New Project: House of Lords 1558-1603
The History of Parliament is delighted to announce the creation of a new, five-year long House of Lords project covering the reign of Elizabeth I (1558-1603). Elizabeth’s was the longest reign of any English monarch since that of Edward III (1327-77). Her period on the throne witnessed no fewer than ten parliaments, which met at fairly regular intervals, roughly once every four years. Two of these parliaments consisted of more than one session. Her fourth, which sat over the course of three sessions between 1572 and 1581, was not only the longest running Parliament of the sixteenth century but also the longest up to that time – the ‘Long Parliament’ of its day.
The official Journal of the House of Lords during this period is notoriously meagre, and there are no known Lords’ diaries or ‘scribbled books’ kept by the Clerk either. However, there is a wealth of associated material available, both in the records of the House of Commons and in the State Papers. New sources have also been discovered, most notably a list of the procession to Parliament in 1572 compiled by one of the heralds and now in the archives of Gonville and Caius College, and an account in the College of Arms of the opening proceedings in 1601. The most interesting find to date is a sketch of the Queen seated in Parliament attended by the peers, made on the final day of the 1597-8 Parliament and presumably drawn by one of the heralds.
By exploring this information the team hopes to shed fresh light on the activities of the House and its members, of which there were about 250 in total, including some of the most powerful and influential personalities of their day. Elizabeth’s chief minister, Sir William Cecil, was ennobled as Baron Burghley in 1571 and so sat in the Lords in seven parliaments. Elizabeth’s great favourite and master of the horse, Robert Dudley, earl of Leicester, was also a member of the Lords, though his duties as commander of the English forces in the Netherlands in the mid-1580s meant that he was not always able to attend in person.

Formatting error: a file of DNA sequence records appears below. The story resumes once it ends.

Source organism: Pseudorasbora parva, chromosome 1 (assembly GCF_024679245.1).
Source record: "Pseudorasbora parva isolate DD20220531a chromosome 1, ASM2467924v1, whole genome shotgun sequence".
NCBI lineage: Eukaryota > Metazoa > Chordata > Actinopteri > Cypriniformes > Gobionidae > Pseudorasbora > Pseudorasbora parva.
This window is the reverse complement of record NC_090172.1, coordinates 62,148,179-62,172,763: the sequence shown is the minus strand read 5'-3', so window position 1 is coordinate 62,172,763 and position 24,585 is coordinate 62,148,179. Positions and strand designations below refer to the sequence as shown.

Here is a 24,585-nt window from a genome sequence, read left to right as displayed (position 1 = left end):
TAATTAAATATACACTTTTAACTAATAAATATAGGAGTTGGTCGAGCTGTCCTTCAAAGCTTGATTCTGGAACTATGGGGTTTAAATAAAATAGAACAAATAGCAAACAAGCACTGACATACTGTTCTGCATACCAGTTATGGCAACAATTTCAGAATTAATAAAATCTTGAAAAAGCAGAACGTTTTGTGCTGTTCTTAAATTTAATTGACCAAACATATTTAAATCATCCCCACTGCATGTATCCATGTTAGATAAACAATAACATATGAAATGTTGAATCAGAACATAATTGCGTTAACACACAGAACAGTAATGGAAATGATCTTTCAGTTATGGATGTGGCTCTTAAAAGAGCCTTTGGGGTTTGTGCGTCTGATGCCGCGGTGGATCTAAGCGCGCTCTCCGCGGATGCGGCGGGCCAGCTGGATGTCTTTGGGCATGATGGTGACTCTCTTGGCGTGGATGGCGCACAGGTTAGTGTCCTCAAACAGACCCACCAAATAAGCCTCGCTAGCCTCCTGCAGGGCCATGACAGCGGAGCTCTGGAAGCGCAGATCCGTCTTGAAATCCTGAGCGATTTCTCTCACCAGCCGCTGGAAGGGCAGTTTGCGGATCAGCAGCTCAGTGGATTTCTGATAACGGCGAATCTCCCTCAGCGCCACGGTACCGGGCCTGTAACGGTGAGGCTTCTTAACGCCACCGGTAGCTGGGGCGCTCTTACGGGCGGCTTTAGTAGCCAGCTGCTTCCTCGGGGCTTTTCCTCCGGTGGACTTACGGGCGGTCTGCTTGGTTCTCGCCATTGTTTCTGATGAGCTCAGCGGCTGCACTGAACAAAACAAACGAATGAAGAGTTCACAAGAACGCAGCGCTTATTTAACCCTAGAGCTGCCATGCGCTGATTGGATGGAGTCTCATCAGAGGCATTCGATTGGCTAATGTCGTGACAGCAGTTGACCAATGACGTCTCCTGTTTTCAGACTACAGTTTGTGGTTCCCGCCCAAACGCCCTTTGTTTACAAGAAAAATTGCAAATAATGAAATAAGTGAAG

Biographies will take as their focal point the parliamentary and political aspect of each peer’s career. Among the many questions we shall address, both in the biographies and the accompanying Introductory Survey volume, is the extent to which peers exploited their links with members of the Commons to put pressure on Elizabeth over such matters as the succession and further reform of the Church. We shall also examine the divisions between peers and the role of faction at Court, not only in the 1590s, when the Court was split between the partisans of the Cecils on the one hand and the supporters of Robert Devereux, 2nd earl of Essex on the other, but also in the 1560s and 1570s, when courtiers were sometimes to be seen sporting the colours of rival factions. The role played by Catholic peers, of whom there were many, will also be examined. In particular, we will look at the extent to which Catholic peers accommodated themselves to the Protestant regime and continued to participate in parliamentary affairs.
The project’s research staff will blog about their methods and discoveries as the project progresses on a dedicated strand of posts on the History’s blog site. Keep an eye on our feed for new posts.